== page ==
Stop 2: King Of Worlds – Amber Reigns Supreme
One of the most magical stops on this road trip is, of course, Amber itself. Roger Zelazny’s crowning achievement focuses on the “one true world,” Amber, the functional center of his fantasy universe. Most other worlds (more on those italics in part 2) exist as capital-S Shadows of Amber. They are reflections, altered versions of the “true” world. The evolving realms of Shadow count our Earth among their ranks, alongside medieval fantasy settings and realities so far-fetched and abstract that they’re hard for the mind to grasp.
Feeling lost yet? Get used to it. You’ll embark on various romps through Amber and its shadow worlds. At first it’s easy because you’re just the passenger next to Corwin as he races through Shadow worlds. But once he separates from Random and begins to explore in earnest, even the most experienced cartographers would struggle to track his progress. It’s best to read Amber knowing that the titular “true” world serves as a grounding force. You will almost always be somewhere within Amber or its shadow. If the meandering path feels labyrinthine at times, take a deep breath and remember you’ll be back in Amber soon enough. All roads lead to Amber, goes the proverbial wisdom of the book’s lore. That should be your mantra as you read along.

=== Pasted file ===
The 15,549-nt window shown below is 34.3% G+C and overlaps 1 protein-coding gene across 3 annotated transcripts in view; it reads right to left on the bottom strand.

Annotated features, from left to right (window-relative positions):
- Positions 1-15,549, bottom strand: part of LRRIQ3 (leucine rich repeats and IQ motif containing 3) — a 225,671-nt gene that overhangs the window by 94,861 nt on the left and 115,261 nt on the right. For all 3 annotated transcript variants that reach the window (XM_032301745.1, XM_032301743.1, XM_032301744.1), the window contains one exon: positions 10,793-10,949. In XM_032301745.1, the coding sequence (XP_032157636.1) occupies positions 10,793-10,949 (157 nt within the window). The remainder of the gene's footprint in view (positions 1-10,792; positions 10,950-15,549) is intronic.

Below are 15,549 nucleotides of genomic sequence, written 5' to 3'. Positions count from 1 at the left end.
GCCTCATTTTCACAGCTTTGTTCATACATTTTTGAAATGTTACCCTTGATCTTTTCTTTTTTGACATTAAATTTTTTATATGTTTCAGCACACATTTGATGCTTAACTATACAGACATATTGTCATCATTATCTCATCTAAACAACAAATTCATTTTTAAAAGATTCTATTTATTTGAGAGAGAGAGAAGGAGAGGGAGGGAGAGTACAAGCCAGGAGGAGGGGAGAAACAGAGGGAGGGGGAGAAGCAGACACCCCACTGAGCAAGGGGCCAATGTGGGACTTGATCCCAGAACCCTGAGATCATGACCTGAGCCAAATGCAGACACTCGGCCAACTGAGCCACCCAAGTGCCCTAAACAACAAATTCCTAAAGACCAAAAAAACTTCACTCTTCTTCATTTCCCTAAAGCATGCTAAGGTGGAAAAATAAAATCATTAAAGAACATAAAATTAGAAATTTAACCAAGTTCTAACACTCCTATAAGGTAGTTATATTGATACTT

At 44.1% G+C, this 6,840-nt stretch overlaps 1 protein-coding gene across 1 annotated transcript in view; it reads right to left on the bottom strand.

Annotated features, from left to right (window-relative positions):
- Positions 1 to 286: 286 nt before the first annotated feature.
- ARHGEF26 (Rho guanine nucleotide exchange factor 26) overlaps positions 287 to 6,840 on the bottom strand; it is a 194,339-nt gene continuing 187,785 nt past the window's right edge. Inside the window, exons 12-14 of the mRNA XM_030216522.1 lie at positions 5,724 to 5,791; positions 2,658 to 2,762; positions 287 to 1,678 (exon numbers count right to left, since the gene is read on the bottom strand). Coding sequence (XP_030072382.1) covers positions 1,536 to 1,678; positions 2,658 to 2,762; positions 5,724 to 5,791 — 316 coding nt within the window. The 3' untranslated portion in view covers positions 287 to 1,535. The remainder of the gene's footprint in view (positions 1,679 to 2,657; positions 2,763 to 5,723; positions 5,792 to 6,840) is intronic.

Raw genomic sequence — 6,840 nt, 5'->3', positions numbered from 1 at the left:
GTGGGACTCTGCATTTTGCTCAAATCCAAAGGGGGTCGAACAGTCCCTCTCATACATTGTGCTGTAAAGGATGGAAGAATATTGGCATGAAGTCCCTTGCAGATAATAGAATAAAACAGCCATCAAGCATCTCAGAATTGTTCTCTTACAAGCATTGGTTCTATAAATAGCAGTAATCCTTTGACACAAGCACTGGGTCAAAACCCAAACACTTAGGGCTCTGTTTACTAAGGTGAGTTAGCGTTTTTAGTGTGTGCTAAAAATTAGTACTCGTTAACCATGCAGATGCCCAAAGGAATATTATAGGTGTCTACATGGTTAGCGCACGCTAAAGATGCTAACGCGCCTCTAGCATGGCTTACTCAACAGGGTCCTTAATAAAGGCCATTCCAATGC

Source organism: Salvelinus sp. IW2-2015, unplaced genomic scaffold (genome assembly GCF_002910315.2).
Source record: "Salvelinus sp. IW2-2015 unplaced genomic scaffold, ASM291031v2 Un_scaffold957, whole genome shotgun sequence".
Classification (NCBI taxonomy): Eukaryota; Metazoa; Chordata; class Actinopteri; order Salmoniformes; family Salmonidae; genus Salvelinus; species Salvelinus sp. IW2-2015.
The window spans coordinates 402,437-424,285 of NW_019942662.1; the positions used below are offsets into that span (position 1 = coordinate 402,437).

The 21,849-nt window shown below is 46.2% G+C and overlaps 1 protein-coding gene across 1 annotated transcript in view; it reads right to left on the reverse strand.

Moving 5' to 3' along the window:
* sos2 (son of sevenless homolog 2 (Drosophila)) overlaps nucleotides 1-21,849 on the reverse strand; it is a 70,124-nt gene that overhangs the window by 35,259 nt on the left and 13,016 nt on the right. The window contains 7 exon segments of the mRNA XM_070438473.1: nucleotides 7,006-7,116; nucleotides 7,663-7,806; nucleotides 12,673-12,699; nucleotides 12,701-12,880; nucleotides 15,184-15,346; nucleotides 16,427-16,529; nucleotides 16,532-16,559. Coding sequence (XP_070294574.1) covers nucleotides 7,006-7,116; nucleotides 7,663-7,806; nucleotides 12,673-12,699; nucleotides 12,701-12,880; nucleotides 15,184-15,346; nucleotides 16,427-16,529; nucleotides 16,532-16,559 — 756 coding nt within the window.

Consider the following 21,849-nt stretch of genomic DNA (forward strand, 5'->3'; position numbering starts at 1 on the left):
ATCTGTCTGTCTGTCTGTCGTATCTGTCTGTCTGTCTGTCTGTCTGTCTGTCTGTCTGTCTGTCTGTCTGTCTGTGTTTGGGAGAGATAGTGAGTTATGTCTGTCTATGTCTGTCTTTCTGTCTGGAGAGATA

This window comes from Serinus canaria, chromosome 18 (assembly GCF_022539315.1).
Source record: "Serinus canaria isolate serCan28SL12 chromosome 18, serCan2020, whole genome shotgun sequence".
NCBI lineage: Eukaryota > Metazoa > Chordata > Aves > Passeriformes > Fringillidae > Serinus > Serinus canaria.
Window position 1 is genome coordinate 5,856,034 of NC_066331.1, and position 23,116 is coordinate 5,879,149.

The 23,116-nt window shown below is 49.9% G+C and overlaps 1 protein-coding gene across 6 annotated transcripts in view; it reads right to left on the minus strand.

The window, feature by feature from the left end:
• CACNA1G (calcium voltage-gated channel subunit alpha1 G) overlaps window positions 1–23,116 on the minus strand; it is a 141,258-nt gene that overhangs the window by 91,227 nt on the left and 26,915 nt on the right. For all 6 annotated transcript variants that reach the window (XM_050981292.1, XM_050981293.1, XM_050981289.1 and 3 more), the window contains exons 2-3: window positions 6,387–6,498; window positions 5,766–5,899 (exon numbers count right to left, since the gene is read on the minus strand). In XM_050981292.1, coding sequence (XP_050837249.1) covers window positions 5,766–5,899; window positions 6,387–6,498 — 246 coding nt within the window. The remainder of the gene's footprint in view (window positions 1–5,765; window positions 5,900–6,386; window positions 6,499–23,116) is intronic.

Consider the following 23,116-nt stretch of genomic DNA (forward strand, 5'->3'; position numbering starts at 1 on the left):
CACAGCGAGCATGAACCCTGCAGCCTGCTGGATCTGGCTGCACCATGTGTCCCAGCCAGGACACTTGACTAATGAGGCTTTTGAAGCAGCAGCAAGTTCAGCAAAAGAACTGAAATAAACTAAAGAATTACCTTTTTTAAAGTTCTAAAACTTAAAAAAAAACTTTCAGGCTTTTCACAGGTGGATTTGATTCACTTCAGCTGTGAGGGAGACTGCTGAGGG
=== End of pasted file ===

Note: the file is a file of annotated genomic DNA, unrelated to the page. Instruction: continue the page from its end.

Embark on your Amber-bound road trip expecting this vast web of worlds to be Zelazny’s magnum opus of worldbuilding. You may find yourself expecting a vividly-imagined collection of fantasy vignettes as you speed through otherworldly highways, but almost all of these roads lead to Amber. This larger universe serves not as a panorama of sites to see, but as a backdrop for a battle royale, quite literally. Oberon, Amber’s king, has passed away, and his many children take up arms in a battle for the throne. This is the core of The Great Book of Amber. Zelazny’s worlds–both imagined and reality-based–are often pit stops that propel the familial in-fighting.